If your plants haven’t gone dormant at this time, you may want to force it to do so. By not watering it for some time, the leaves will begin to turn yellow & drop, and the plants will begin to “fall asleep” during the winter months.
4. Post-Frost Care & The End of Dormancy
If some of the branches are affected by frost, you can prune them back in spring or when the weather gets warmer. When left frozen, the stems might rot and might eventually affect the whole plant.
After winter is over, replant your desert roses into a nice, nutrient-rich adenium soil mix. And remember not to over-pot (plant them in a too large pot). Give them a comfortable pot to live in and lots of sunlight gradually.
When the overwintered plants get their first sunlight again, their foliage may scorch (get sunburned). This is not a big issue however because new, sun-adapted leaves will grow out soon.
Watch for the sprouting leaves and buds. And increase the watering frequency gradually into full growth. Your plants will begin growing and blooming happily again.
Warm & Happy Desert Roses
These are a few key points you should keep in mind when taking care of your adenium in the winter. You can overwinter your plants outdoors or indoors. Make sure to give them warm, protective covers with at least two layers.
During the dormancy period, keep your plants bone dry. Excess water with little sunlight might lead to rotting. For smaller plants, we may just need to water them once a month or none at all. If your adenium roses branches have been frozen, wait until spring to prune or cut them off.
Here's a simple guide on pruning desert roses:
After pruning, replant your babies into a good, healthy soil mix and give it lots of sunlight. The plants will begin growing happily again.
Hope this brief post was helpful to you. If you have any questions, please let us know. And as always, happy gardening. Be well.
Responses to Readers' Questions
Can I put mine in a outside greenhouse in the winter? I live on the coast of South Carolina and the winters are usually in the 40's
--> Thanks for your question. What is the temperature in the greenhouse night and day? Is it heated or cooled? Large adenium can be wintered in greenhouses where it reaches 90F/32C day and 40F/5C night. Their growth may eventually shut down during this period. Light is not essential, also reduce and stop watering when it hits below 50F/10C on a regular basis at night. But keep them in a dry, frost-free place. Frost could rot or damage the desert rose. Keep us updated, I hope this helps!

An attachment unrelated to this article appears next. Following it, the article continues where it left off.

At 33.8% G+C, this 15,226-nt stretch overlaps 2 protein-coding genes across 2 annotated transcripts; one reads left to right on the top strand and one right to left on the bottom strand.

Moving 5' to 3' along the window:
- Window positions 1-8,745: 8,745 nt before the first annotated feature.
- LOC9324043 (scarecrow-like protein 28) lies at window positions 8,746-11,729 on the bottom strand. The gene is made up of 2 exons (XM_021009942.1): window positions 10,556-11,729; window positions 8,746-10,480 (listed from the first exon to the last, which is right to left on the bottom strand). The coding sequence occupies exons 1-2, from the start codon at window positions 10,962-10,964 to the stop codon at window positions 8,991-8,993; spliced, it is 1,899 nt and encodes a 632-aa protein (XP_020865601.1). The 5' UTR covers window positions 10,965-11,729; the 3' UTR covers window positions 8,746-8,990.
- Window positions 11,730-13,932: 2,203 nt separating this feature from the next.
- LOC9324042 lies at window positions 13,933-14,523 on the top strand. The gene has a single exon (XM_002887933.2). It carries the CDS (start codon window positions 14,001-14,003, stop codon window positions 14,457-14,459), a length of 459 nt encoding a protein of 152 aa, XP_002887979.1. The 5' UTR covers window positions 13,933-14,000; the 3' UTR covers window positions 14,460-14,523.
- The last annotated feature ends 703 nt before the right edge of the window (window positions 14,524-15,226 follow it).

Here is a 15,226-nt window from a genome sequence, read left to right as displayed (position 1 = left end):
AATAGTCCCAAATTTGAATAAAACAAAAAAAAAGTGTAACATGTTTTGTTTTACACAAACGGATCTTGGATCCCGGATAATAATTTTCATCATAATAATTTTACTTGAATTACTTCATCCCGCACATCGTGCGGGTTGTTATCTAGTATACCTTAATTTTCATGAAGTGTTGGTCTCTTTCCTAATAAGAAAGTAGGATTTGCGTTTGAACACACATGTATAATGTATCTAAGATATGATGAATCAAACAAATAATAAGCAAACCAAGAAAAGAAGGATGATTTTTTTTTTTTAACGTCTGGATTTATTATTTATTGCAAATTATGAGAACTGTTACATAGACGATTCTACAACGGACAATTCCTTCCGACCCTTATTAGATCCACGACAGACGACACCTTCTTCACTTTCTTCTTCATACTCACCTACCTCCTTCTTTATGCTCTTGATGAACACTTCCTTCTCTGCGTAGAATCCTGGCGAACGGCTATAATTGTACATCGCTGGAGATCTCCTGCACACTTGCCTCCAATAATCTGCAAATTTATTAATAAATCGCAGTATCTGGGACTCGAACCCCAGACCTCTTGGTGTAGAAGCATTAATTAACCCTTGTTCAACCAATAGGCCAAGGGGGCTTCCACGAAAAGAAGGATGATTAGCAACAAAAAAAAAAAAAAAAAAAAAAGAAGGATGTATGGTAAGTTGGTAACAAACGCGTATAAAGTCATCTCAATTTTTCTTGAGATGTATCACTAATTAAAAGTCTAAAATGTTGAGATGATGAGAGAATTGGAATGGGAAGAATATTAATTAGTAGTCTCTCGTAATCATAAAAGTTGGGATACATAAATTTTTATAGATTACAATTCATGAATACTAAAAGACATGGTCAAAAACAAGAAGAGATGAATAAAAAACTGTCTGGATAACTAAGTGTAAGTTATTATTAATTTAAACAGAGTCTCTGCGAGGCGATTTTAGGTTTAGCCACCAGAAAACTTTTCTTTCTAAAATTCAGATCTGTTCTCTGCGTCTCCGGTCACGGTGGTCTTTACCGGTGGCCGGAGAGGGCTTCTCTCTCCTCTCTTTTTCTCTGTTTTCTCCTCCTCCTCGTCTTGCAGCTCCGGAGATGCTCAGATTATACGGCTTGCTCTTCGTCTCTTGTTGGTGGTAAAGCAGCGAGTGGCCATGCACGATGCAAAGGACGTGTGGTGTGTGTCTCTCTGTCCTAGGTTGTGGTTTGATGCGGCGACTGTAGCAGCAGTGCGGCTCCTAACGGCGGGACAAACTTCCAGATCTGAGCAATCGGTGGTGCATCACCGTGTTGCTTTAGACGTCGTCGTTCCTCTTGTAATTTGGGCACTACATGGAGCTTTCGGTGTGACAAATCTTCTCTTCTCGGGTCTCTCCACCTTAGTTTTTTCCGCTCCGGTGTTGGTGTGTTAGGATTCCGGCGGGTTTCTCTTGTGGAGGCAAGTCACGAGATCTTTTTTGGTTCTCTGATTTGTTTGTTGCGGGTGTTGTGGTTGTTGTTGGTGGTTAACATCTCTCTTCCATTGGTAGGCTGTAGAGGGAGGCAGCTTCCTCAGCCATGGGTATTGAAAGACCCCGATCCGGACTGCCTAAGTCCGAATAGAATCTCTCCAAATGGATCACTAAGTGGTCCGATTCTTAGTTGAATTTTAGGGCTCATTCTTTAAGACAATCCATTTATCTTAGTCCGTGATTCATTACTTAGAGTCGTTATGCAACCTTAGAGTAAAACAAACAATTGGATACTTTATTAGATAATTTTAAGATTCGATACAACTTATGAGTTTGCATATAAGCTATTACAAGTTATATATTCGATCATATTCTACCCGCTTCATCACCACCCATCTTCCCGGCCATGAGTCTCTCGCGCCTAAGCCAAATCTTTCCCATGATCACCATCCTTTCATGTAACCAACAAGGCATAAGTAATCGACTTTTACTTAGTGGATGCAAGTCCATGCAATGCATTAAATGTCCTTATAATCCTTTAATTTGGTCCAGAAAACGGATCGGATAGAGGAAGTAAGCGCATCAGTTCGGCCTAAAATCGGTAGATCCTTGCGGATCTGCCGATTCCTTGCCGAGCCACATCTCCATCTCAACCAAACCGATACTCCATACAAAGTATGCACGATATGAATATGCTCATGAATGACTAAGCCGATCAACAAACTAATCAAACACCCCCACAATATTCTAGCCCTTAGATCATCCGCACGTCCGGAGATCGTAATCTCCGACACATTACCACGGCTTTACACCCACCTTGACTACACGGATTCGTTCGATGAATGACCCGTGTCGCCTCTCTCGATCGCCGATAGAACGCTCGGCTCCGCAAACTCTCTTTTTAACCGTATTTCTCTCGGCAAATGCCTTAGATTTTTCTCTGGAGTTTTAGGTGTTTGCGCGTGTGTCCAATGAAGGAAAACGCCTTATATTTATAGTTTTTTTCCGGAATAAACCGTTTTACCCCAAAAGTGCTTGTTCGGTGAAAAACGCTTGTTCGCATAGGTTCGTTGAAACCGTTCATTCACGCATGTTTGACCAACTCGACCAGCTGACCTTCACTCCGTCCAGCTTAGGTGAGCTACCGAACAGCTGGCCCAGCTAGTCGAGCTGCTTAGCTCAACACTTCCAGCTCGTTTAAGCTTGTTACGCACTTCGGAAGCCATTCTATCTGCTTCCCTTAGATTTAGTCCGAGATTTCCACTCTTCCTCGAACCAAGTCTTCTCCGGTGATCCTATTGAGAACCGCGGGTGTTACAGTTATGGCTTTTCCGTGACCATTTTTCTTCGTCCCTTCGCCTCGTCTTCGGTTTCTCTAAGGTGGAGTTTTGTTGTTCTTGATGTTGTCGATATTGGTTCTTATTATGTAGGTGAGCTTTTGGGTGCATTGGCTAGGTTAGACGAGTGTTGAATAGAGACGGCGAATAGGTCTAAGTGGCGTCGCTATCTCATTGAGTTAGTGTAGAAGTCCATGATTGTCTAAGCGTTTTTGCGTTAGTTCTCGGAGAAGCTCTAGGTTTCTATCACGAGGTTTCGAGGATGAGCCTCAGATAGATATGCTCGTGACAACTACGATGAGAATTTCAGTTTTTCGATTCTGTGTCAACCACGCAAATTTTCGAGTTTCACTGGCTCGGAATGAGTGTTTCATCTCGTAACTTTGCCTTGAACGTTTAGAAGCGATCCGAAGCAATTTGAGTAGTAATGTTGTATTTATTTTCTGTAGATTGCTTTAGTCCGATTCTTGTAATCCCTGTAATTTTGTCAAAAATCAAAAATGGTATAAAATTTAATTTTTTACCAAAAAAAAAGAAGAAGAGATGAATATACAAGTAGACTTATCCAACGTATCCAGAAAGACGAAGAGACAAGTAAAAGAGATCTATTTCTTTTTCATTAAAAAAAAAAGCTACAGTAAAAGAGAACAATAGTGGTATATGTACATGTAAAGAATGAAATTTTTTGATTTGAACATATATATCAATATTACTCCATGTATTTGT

See more here (the 'Overwintering' part): https://adenium.tucsoncactus.org/large.html
I still didn't get what is safe temperature for Adenium when keeping outside? what do you mean frost-free/ Can you be more specific? and how about the water of prain or snow? Could they a problem? My Adenium is 2 years old. I don't have a greenhouse. The outside temperature varies in autumn 16 C Day / 3-4 C Night. The winter is same with very rare under 0 C. Can I keep them all outside without a plastic drape or should I bring them inside and if I do so, ehat is safe temperature for inside? sth between 0 to 5 C is ok?
--> Thanks for your question. Frost free simply means don't let frost touch your desert rose, it could lead to rot, as one of our readers has experienced here.
Try to minimize rain and snow contact. You could find a dry location for the plant. The safe temperature for inside is from 10-13C and above. Between 0 to 5C might be colder than ideal for them. Under this condition, they may eventually shut down and succumb to rot.
You could move the plants inside, drape to keep warm, light is not essential at this point, water only sparingly (once a month for large, leafless plants) over the winter. Water and introduce to more sunlight as the weather warms up and the plants show signs of new bud growth. I hope this helps and answers your question!
Here is some more info for you (from this YouTube video):
Hello Zenyr Garden, I replied to You right away and just now found out that my reply is not here so I'll type it again: First of all I'm glad that You like this video. As for the cold temperature, I don't have personal experience but Dr. Mark Dimmitt who grew and hybridize Adenim in Arizona wrote that the older once had no problem stay dormant every winter while exposed to several nites a year to slight frost. They just stopped growing, lost all the leaves, he stopped watering them and in spring they woke up